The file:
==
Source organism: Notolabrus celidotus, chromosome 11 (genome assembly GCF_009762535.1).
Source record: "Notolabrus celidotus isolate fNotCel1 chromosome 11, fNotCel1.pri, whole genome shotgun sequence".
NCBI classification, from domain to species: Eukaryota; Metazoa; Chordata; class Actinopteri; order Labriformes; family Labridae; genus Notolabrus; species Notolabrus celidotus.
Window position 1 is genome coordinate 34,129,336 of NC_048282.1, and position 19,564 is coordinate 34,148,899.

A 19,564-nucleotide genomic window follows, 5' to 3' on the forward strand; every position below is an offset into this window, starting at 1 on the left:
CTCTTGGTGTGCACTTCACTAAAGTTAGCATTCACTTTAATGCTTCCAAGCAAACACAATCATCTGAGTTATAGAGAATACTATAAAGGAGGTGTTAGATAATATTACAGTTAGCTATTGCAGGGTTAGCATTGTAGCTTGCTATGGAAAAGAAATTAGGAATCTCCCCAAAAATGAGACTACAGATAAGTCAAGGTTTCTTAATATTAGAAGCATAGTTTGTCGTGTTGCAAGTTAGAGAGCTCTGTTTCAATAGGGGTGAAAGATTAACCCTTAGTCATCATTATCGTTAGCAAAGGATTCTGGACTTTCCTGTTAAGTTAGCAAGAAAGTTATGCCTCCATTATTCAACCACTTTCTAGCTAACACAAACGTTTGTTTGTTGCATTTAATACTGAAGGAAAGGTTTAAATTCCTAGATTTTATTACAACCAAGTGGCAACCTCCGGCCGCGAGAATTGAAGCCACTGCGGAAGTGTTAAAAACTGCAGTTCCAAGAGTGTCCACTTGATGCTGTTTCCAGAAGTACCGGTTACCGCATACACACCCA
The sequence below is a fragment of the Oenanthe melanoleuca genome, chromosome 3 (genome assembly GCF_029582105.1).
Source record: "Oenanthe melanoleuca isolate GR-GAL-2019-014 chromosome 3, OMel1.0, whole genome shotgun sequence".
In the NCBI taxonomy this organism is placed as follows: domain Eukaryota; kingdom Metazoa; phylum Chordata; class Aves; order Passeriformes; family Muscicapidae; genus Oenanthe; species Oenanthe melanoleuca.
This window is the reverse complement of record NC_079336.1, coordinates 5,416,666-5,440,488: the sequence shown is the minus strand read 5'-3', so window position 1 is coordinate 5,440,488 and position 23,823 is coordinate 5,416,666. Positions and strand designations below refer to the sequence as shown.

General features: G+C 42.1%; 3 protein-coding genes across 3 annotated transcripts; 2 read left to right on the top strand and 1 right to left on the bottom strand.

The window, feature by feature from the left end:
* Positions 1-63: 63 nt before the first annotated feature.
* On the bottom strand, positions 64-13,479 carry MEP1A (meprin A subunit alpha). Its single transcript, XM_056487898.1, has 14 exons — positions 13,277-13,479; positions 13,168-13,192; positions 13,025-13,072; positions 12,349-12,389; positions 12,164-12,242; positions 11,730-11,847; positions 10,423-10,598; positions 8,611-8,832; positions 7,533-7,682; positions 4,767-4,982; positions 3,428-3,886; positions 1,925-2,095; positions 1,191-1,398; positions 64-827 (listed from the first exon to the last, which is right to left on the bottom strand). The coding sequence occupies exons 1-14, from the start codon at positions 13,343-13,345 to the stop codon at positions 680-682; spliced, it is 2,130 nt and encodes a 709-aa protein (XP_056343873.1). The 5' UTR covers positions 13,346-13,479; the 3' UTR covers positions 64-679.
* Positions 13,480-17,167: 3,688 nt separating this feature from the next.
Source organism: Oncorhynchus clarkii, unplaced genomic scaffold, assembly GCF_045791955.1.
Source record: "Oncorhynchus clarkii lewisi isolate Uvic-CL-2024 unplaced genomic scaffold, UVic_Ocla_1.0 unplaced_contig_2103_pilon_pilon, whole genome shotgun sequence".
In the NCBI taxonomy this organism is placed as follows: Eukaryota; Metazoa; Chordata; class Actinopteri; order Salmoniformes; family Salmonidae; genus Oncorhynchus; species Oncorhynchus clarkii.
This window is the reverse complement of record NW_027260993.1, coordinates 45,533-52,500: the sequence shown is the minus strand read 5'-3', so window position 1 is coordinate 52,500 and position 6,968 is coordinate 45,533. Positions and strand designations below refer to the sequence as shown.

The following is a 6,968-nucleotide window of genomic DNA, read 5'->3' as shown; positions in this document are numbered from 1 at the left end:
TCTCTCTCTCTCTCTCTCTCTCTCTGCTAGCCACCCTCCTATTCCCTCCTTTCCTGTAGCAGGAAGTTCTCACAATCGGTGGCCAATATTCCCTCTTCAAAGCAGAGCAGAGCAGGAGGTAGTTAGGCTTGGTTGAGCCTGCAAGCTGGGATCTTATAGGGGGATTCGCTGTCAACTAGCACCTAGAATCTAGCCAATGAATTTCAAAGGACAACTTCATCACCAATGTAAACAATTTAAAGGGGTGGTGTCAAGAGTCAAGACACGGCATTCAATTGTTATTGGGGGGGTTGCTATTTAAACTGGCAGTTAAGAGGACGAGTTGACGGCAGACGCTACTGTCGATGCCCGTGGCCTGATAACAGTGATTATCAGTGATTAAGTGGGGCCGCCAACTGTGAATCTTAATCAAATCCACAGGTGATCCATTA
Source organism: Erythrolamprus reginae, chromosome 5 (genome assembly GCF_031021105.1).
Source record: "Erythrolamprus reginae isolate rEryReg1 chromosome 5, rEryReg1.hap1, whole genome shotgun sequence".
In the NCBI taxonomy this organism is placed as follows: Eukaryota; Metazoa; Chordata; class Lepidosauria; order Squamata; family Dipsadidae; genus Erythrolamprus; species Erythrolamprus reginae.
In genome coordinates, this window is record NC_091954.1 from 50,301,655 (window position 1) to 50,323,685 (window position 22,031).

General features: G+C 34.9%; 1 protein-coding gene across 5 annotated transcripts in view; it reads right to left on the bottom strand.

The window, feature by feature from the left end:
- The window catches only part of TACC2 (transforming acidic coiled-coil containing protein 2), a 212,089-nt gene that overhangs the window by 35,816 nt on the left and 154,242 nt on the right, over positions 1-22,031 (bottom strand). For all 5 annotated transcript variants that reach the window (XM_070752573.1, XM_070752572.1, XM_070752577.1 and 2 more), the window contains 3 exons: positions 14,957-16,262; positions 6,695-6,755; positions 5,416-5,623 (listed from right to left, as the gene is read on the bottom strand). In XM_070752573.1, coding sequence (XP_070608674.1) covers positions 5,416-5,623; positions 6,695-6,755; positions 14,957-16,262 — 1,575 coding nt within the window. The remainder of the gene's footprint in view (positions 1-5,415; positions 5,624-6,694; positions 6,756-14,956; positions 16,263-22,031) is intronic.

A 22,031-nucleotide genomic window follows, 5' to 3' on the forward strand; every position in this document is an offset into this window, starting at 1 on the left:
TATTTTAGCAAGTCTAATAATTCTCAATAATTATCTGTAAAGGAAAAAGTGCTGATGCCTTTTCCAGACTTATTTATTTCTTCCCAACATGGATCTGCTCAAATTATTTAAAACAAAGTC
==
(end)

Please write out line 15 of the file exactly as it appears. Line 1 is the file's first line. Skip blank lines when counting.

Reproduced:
* Positions 13,480-17,167: 3,688 nt separating this feature from the next.